Carolina Provides Scenic Rural Backdrop for Female Empowerment Flick Set during Civil Rights Era
Lily Owens (Dakota Fanning) has been troubled since the age of 4 when she accidentally shot her mother (Hilarie Burton) to death. Her parents had been in the midst of a violent argument at the time, and the little girl was too young to understand the consequences of her innocent attempt to intervene with the pistol that had fallen right in front of her.
Unfortunately, her father T. Ray’s (Paul Bettany) subsequent unwillingness to talk about the incident has only left Lily so confused that she grew up blaming herself for the tragedy. Everything comes to a head on her 14th birthday, when the only present she asks him for is the truth about whether the mother she resembles but only vaguely remembers really loved her. When her alcoholic dad’s response is to punish her for even broaching the subject, she finds comfort crying on the lap of her nanny, Rosaleen (Jennifer Hudson).
Not long thereafter, Rosaleen is beaten to a pulp for trying to register to vote, for she is African-American and this is South Carolina in the Sixties, during the waning days of Jim Crow segregation. Then, after T. Ray sides with the whites seeking to keep blacks in their place, Lily calls her father a coward and talks Rosaleen into running away to the town of Tiburon, the only clue she has of a link to her mother’s past.
Once there, it’s not long before the pair find themselves deposited off the beaten track in front of the Pepto Bismol-colored home of the eccentric Boatwright sisters: simple-minded May (Sophie Okonedo), cello savant June (Alicia Keys) and family matriarch August (Queen Latifah). The beekeeping siblings run a thriving business bottling a popular brand of honey called Black Madonna.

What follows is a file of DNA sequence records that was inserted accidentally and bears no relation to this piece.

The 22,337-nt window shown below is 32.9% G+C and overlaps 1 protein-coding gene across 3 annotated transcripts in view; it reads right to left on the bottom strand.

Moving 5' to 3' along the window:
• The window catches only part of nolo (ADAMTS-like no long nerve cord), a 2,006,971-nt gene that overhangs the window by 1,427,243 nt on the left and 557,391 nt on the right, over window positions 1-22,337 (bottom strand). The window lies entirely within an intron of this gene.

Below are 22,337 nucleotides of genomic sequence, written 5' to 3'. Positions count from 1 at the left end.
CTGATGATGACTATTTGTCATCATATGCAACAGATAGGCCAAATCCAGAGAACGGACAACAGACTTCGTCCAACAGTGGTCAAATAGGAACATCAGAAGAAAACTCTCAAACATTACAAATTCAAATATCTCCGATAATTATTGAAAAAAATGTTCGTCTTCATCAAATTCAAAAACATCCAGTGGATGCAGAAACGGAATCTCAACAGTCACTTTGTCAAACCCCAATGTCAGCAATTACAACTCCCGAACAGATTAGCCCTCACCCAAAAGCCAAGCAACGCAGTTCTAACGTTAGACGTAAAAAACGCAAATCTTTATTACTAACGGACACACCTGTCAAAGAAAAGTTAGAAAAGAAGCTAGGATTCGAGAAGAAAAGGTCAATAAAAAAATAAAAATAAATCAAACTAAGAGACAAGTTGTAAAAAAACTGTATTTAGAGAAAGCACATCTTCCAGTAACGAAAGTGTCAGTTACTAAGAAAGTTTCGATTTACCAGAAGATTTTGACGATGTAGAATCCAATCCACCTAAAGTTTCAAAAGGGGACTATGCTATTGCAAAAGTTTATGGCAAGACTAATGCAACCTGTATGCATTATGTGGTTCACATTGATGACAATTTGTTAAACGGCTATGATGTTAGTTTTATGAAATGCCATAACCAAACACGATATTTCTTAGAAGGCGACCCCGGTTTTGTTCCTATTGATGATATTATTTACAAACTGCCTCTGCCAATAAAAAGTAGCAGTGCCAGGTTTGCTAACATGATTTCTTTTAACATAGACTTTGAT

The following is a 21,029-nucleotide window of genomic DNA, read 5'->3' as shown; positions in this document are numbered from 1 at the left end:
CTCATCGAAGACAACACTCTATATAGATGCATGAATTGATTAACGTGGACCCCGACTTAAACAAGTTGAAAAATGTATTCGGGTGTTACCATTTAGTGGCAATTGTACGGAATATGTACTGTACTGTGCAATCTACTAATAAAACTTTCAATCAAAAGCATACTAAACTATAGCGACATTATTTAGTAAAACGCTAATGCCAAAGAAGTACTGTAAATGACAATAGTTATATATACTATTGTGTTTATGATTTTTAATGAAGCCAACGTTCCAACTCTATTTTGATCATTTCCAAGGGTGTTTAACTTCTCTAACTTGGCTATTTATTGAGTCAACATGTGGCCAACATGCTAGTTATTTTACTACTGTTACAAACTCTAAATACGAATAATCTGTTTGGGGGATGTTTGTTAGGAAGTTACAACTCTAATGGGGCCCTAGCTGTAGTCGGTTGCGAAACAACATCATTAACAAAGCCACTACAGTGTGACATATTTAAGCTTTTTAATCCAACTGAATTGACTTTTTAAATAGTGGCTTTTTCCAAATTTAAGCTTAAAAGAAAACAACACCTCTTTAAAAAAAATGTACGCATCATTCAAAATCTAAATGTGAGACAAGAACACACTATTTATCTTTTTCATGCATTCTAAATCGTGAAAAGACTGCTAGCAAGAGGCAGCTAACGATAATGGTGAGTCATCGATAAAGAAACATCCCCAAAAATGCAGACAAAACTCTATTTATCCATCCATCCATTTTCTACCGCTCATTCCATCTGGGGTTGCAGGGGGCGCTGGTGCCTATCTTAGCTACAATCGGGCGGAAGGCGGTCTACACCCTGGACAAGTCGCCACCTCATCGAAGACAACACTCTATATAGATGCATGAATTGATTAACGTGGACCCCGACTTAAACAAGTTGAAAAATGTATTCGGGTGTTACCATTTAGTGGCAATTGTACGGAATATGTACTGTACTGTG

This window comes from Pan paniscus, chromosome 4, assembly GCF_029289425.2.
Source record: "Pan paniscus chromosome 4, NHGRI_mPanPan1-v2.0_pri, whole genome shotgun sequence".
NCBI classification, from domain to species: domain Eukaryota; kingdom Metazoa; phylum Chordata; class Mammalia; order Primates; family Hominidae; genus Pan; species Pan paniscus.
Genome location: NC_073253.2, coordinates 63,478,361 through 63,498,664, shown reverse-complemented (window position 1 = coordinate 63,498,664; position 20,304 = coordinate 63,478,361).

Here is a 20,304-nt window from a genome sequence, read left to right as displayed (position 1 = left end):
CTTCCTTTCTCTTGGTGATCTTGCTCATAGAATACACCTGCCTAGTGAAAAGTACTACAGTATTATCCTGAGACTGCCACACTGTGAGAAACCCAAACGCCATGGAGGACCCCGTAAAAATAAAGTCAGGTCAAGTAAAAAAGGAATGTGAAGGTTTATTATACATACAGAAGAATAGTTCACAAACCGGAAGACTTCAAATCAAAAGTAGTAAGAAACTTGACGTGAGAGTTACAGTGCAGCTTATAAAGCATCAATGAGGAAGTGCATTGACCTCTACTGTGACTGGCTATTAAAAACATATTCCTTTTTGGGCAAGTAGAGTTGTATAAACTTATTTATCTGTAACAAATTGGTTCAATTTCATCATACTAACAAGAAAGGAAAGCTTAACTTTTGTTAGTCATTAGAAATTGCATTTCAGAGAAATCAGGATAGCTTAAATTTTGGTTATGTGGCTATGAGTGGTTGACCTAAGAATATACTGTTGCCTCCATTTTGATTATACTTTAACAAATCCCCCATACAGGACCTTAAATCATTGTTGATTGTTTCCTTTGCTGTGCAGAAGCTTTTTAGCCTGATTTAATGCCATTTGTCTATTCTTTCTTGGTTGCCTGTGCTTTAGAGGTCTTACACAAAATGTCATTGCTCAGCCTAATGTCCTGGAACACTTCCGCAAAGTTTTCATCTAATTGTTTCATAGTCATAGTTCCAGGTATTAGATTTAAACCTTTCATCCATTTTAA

Lily and Rosaleen find themselves welcomed with open arms, and nourished by a supportive environment neither has experience before. More importantly, the spiritual oasis is able to answers the questions long nagging Lily like who her mother was and what could possibly have been her connection to this modest farm.
So unfolds The Secret Life of Bees, an optimistic tale of female empowerment set against the backdrop the Civil Rights Movement. The film is based on the semi-autobiographical novel by Sue Mark Kidd, a white woman who grew up in the South surrounded by black women and bees. As adapted to the screen by director Gina Prince-Blythewood (Love & Basketball), the story explores a treasure trove of themes ranging from racism to religion to sisterhood to loneliness to love and loss of innocence. But mostly Bees is about the individual urge for self-fulfillment, whether that be found in May’s constructing a Wailing Wall for her late twin, April; in June’s declining the proposal of an ardent admirer (Nate Parker) in order to pursue her dreams of a musical career; Lily’s daring to date a black boy (Tristan Wilds), or in Rosaleen’s determination to exercise her right to vote for the first time.
Heavily-laden with both symbolism and spiritualism, the picture relies on an array of evocative images such as queen bees and the Virgin Mary to deliver a series of subtle, yet very effective feminist messages. Particularly powerful is the silent scene where a piece of paper stuck in May’s wall of woe is unfolded to reveal a prayer for the four little girls blown up in a Birmingham church by the Ku Klux Klan.
Smart and sentimental but not syrupy, with a well-executed script guaranteed to leave you in tears.
Excellent (4 stars)
Rated PG-13 for violence, mild epithets, ethnic slurs and mature themes.
Running time: 110 minutes
Studio: Fox Searchlight